Work isn’t working for a lot of America

newspaper that reads "jobs" with a magnifying class on top of it
By Tanzina Vega

Like many other Gen Xers, I had my first job at 14 years old when I got a permit to be legally employed. I earned about $3.35 an hour and the job itself was nontraditional — I was a proofreader at the global investment bank Lazard in midtown Manhattan. As a Puerto Rican girl growing up in public housing in New York, I was convinced that the job would serve as a path to a better future. In the late 1980s the idea of accessing the American middle class if you worked hard was very much alive.

So when I look at this year’s “hot labor summer” and reflect back on my 38 years in the workplace, it would be naive for me to say that the social contract between workers and employers is broken. If anything, it needs to be totally rewritten, beginning with what workers get in exchange for their labor. While I was thrilled to earn $3.35 an hour as a teenager, since I was working class, that money went toward clothes for my corporate job and paying corporate lunch prices. In short, I didn’t get to save much. What came in went out so that I could keep, well, working.

 

This is the situation that many Americans find themselves in today. People are working (unemployment is hovering at 3.5 percent), but their pay has only increased 4.6 percent since last year. According to research from CNBC, more than half of Americans surveyed say they live paycheck to paycheck, and more than 70 percent say they are stressed over their finances. Across the country, from Hollywood to Starbucks to UPS, workers are demanding better pay and better overall working conditions. A 2023 Pew survey showed that just 34 percent of workers said they were satisfied with what they are paid. Surprisingly, the same study showed that about two out of three workers were satisfied with their relationships with their coworkers more than anything else in their jobs. Yay?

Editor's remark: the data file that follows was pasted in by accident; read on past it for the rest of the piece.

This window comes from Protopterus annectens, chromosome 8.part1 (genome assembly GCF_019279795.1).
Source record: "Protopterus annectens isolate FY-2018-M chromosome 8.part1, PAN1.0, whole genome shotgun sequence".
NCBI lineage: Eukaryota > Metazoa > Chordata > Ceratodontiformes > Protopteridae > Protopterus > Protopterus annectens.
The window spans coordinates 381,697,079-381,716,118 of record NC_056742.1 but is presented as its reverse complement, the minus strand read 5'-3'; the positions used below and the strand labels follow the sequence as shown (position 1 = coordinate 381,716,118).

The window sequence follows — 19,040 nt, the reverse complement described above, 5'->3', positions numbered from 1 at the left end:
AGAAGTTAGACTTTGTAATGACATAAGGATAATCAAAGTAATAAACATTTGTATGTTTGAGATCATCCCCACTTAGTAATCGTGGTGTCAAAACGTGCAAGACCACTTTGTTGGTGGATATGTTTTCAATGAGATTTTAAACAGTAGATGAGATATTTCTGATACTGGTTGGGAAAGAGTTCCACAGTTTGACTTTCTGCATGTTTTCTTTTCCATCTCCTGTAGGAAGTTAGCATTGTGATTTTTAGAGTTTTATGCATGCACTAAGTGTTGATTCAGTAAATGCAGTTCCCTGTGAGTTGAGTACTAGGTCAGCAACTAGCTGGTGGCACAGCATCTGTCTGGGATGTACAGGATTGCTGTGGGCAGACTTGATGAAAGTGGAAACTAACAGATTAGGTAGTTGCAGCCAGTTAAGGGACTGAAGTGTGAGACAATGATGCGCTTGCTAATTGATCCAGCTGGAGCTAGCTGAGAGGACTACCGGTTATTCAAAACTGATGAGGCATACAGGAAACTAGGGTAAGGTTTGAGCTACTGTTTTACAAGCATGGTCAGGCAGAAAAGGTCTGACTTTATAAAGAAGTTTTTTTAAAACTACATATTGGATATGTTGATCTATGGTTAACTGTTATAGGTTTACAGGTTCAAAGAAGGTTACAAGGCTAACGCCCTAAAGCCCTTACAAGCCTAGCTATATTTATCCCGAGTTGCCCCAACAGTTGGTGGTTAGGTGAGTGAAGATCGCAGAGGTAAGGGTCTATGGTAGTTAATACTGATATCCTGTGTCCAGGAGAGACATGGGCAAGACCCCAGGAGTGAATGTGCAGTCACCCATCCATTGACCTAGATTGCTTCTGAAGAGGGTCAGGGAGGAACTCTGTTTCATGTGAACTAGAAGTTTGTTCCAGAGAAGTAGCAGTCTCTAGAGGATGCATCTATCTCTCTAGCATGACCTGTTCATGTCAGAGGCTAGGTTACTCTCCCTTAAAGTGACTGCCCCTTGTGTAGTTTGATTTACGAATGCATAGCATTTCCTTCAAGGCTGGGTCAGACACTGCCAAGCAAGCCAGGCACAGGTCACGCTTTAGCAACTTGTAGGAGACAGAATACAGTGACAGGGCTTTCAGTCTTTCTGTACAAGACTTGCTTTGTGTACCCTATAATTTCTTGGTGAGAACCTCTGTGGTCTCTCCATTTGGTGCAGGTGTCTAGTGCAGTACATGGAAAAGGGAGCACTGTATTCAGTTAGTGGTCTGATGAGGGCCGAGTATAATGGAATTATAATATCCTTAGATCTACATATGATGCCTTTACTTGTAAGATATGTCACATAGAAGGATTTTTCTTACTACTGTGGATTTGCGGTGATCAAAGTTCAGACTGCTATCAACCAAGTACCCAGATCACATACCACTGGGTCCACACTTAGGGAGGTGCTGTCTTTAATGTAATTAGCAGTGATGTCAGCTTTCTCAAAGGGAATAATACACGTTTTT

Imagine going a step further and having some kind of universal basic income that would help Americans who lose their jobs not become destitute. Could that lead to greater bargaining power for workers? It’s not so simple. I spoke to William “Sandy” Darity Jr., an economist at Duke University, about the issue, and he advocates for a federal job guarantee rather than a UBI model. Darity said UBI could actually lessen worker bargaining power by potentially giving “employers greater leverage for reducing wages, since everyone would receive an assured income.” Darity and his colleagues say that a federal job guarantee that provides workers with a salary floor of at least $23,000 could help eliminate the working poor.